Scientists make a breakthrough discovery in the fight against malaria

Scientists make a breakthrough discovery in the fight against malaria

Scientists are tirelessly working on vaccines and treatments for COVID-19, but that does not mean research against other deadly diseases has stopped.

A research team in Kenya and the UK has discovered a way to protect mosquitoes from being infected by malaria, thereby preventing them from becoming carriers of the disease and infecting people. The new discovery is rooted in a malaria-blocking microbe called Microsporidia MB, which was discovered in the guts and genitals of mosquitoes studied on the shores of Lake Victoria in Kenya.

Of the mosquitoes carrying the microbe, not a single one was found to be carrying the malaria parasite. Further study revealed that the microbe did, in fact, give mosquitoes protection from the disease.

Dr. Jeremy Herren, of the International Center of Insects Physiology and Ecology in Kenya, told the BBC, “The data we have so far suggest it is 100% blockage, it’s a very severe blockage of malaria. It will come as quite a surprise. I think people will find that a real big breakthrough.”

According to the Centers for Disease Control and Prevention, there were about 228 million cases of malaria worldwide in 2018 and 405,000 people died, mostly children in Africa.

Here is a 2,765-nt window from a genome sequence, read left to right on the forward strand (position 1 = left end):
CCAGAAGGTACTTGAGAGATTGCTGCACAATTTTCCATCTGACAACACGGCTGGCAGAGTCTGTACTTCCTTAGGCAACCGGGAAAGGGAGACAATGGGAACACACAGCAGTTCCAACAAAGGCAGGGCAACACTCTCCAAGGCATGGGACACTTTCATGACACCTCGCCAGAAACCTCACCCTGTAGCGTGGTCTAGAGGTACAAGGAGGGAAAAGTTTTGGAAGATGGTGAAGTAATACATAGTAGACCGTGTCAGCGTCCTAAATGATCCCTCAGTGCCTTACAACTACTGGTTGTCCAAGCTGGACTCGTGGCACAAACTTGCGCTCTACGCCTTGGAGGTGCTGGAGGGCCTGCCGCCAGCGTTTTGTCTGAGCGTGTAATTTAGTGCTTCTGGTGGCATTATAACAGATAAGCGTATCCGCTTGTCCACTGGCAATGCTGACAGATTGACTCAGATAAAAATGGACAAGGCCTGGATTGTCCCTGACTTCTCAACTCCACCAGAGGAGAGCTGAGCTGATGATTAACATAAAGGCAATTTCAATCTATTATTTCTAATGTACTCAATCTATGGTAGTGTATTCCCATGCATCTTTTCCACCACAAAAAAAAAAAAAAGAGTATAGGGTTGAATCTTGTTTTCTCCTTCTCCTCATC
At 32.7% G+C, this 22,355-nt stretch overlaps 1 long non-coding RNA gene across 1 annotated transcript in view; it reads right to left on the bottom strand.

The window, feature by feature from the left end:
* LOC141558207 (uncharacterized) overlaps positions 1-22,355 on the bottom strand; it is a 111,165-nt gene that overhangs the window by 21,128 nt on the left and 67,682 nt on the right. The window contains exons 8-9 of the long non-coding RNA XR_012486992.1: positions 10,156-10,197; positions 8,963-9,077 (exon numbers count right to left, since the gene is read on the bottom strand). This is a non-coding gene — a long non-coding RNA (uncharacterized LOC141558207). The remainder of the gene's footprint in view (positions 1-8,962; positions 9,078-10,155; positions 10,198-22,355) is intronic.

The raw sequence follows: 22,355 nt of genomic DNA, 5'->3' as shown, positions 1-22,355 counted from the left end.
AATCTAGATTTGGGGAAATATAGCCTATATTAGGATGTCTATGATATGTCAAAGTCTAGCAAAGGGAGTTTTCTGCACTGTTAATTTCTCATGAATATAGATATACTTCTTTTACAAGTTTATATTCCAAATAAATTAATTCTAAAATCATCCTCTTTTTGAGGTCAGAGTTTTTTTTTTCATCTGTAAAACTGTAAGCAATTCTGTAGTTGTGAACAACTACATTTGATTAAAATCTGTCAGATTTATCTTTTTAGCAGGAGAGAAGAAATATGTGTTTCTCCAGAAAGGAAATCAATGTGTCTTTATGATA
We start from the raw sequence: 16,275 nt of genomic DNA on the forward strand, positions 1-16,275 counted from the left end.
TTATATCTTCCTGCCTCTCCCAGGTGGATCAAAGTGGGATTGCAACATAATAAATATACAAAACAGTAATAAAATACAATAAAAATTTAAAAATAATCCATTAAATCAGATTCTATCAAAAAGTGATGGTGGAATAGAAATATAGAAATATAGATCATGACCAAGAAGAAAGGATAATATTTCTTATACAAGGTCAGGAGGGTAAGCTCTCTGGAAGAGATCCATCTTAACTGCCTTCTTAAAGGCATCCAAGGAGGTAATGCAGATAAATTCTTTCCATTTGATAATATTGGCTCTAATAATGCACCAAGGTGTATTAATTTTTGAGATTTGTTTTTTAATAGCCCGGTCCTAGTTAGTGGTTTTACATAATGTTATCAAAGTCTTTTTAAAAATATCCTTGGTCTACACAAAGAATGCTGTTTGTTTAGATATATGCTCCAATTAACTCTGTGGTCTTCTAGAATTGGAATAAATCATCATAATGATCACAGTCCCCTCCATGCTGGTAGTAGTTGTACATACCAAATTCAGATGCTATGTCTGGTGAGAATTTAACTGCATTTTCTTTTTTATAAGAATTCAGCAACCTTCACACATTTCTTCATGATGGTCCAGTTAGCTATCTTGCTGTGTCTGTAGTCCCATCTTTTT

The microbe is either believed to boost a mosquito’s immune system, enabling it to fight off malaria, or have effects on the insect’s metabolism, making it inhospitable to the malaria parasite.

Microsporidia MB was only naturally found in five percent of insects studied, and 40 percent of mosquitos in a given region would need to be infected with the microbe to have any real impact on the spread of malaria. Now, researchers are exploring ways to infect as many mosquitoes with the microbe as possible.

One proposed method is releasing microsporidia spores on a large scale in a region, in hopes of infecting a large mosquito population. Another avenue would be infecting male mosquitos in a lab, and then releasing them into the wild to infect females during mating.

According to Professor Steven Sinkins of the MRC-University of Glasgow Centre for Virus Research, “It’s a new discovery. We are very excited by its potential for malaria control. It has enormous potential.”

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